He died on 22 October 2016 at the age of 96. "Kitty Hawke and her All-Girl Air Crew", Girl "Flick and the Vanishing New Girl, Girl Annual No 1 "Luck of the Legion" written by Geoffrey Bond, Eagle Vol 3 No 5 – Vol 12 No 37, Eagle Annual No 3-10 "Danger Unlimited", Eagle Vol 12 No 33 – Vol 13 No 9 "The Lost World", Eagle Vol 13 No 10 – Vol 13 No 29 "Hornblower R. N.", Eagle Vol 13 No 28 – Vol 14 No 9 "Warrior with Tin Legs", Eagle Annual No 11 "Justin Tyme - Ye Hapless Highwayman", Eagle Times Vol 11 No 4 - Vol 17 No 1 Biography Eagle artists: Martin Aitcheson, Eagle Times, 8 January 2008 Eagle writers - Geoffrey Bond aka Alan Jason, Eagle Times, 31 December 2009 Martin Aitcheson at DanDare.org Martin Aitcheson on Lambiek Comiclopedia Official website Martin Aitchison remembered

Open Letter on the Position and Status of Serbs in Croatia

The Open Letter on the Position and Status of Serbs in Croatia was sent to the addresses of prominent Croatians and Serbians in September 2008. The letter spoke about the adverse social and economic circumstances in which Croatian Serbs had lived; the letter was a result of extensive studies about respect for minority rights in Croatia, which were initiated by the Serb Democratic Forum and other partner NGOs of the Forum, like UNHCR, University of Zagreb and other Serbian NGOs. The study drew attention to problems such as long-term trials, verbal insults, physical attacks, the devastation of buildings and religious objects belonging to the Serbian minority; some media, such as Jutarnji list, published criticisms of the implementation of the Erdut Agreement. The study found that Večernji list are at the forefront of hate speech in the media; the study addressed the phenomenon of nationalist singer Marko Perković. According to the study, Serbs in Croatia are marginalized, their ethnic identity is stigmatized, the blame is placed on them for the 1991-95 war.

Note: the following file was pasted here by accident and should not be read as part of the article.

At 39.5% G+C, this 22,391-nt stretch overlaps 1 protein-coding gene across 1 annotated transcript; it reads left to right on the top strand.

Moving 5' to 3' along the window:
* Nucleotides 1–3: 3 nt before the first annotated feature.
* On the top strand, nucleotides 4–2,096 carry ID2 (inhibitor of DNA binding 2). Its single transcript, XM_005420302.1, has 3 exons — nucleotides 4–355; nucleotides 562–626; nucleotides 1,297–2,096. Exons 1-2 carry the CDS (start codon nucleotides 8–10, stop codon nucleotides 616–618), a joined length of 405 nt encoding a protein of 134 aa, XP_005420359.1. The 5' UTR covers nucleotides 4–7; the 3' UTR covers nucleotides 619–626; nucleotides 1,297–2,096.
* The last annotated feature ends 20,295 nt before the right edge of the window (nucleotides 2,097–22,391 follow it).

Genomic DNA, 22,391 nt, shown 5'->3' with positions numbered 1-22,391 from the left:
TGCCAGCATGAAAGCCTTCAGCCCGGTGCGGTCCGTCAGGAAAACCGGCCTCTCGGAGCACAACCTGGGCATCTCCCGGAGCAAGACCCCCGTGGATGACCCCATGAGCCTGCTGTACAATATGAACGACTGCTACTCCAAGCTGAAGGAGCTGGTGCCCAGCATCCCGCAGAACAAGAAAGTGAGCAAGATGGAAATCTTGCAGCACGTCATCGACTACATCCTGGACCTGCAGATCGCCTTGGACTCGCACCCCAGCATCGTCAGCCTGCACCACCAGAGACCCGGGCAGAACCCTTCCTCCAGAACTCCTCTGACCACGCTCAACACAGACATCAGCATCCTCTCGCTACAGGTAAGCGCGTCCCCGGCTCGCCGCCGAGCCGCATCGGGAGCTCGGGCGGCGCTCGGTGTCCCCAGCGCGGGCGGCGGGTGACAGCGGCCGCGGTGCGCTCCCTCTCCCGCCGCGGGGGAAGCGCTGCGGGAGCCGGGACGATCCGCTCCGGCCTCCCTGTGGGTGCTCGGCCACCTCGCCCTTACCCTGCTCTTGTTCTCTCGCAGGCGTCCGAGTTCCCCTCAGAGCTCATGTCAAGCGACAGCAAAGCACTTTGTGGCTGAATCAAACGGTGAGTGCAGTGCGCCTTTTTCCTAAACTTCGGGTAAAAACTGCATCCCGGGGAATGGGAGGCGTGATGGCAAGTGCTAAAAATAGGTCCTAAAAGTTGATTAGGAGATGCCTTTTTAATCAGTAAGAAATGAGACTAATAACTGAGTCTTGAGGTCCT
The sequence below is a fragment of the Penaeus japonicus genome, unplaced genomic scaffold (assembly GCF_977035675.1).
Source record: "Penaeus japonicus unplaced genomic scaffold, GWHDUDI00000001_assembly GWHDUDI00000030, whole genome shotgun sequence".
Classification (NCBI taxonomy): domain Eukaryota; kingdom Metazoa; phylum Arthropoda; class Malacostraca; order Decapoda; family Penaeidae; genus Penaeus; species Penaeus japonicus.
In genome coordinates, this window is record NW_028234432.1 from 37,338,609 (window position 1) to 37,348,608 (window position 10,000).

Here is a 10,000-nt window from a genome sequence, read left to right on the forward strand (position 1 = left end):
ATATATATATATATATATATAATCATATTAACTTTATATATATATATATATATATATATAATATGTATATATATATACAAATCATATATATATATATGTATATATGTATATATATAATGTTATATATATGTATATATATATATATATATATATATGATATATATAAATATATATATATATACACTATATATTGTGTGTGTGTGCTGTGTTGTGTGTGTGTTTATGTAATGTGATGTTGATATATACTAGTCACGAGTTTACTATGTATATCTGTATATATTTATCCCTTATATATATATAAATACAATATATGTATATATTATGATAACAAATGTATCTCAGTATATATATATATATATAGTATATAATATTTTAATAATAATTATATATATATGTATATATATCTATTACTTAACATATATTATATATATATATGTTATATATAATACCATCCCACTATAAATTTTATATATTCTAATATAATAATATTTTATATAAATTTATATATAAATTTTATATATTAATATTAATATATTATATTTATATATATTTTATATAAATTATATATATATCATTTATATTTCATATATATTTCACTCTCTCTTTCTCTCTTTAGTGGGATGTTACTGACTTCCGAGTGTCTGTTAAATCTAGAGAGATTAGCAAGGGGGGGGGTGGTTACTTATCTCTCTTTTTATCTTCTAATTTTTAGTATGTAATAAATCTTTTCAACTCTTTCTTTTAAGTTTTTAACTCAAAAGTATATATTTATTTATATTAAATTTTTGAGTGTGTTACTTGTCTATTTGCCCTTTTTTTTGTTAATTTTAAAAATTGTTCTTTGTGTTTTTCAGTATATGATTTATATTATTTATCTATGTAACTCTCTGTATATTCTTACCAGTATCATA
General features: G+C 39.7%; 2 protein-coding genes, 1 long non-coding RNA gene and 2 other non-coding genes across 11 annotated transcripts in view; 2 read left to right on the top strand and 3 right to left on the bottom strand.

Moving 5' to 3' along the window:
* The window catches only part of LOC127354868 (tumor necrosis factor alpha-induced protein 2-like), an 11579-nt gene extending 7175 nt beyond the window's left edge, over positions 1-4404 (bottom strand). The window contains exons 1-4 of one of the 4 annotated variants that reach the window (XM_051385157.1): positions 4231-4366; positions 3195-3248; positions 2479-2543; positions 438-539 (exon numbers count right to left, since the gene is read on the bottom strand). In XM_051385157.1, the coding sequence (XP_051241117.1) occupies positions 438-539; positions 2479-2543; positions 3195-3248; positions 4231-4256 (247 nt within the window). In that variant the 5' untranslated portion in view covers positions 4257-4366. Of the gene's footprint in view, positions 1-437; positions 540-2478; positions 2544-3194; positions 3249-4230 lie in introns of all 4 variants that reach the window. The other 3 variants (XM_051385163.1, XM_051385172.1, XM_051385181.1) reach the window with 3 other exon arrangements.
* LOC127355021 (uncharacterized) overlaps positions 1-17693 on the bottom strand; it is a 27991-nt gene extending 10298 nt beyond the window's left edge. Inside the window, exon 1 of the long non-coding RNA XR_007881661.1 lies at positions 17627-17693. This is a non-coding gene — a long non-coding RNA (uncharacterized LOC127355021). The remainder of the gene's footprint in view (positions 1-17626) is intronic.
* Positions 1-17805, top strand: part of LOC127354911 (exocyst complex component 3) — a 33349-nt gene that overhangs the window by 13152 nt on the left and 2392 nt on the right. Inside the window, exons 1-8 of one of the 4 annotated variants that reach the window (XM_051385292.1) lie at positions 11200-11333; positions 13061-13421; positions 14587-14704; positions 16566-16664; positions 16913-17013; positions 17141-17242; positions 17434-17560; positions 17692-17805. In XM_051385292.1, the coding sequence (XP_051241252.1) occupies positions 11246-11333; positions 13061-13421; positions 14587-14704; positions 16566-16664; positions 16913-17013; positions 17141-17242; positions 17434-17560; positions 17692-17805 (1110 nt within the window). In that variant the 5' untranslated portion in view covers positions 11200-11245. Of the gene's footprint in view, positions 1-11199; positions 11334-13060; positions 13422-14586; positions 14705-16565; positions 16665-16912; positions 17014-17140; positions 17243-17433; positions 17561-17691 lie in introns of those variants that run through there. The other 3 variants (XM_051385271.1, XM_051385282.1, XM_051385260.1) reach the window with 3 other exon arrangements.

It highlighted that the regions where Serbs have lived for centuries have been devastated and economically neglected. The letter said that there have been some developments in human and minority rights, but it warned of a lack of implementation of good legislation; the letter noted that Serbs in Croatia still do not have equal opportunities for socialization or the same level of human rights, ethnic or professional recognition in areas where they have returned to live recently. The letter stated that for positive change to occur it would be necessary for the majority population to perceive the minority population as having a richness of living environment and not as presenting a threat to society; the Serb Democratic Forum did not invite the Independent Democratic Serb Party to sign the open letter, taking the view that, as part of the government, they hold some responsibility for the marginalization of the Serbian minority. This subsequently led to clashes between the Serb Democratic Forum, the Independent Democratic Serb Party and the Party of Danube Serbs.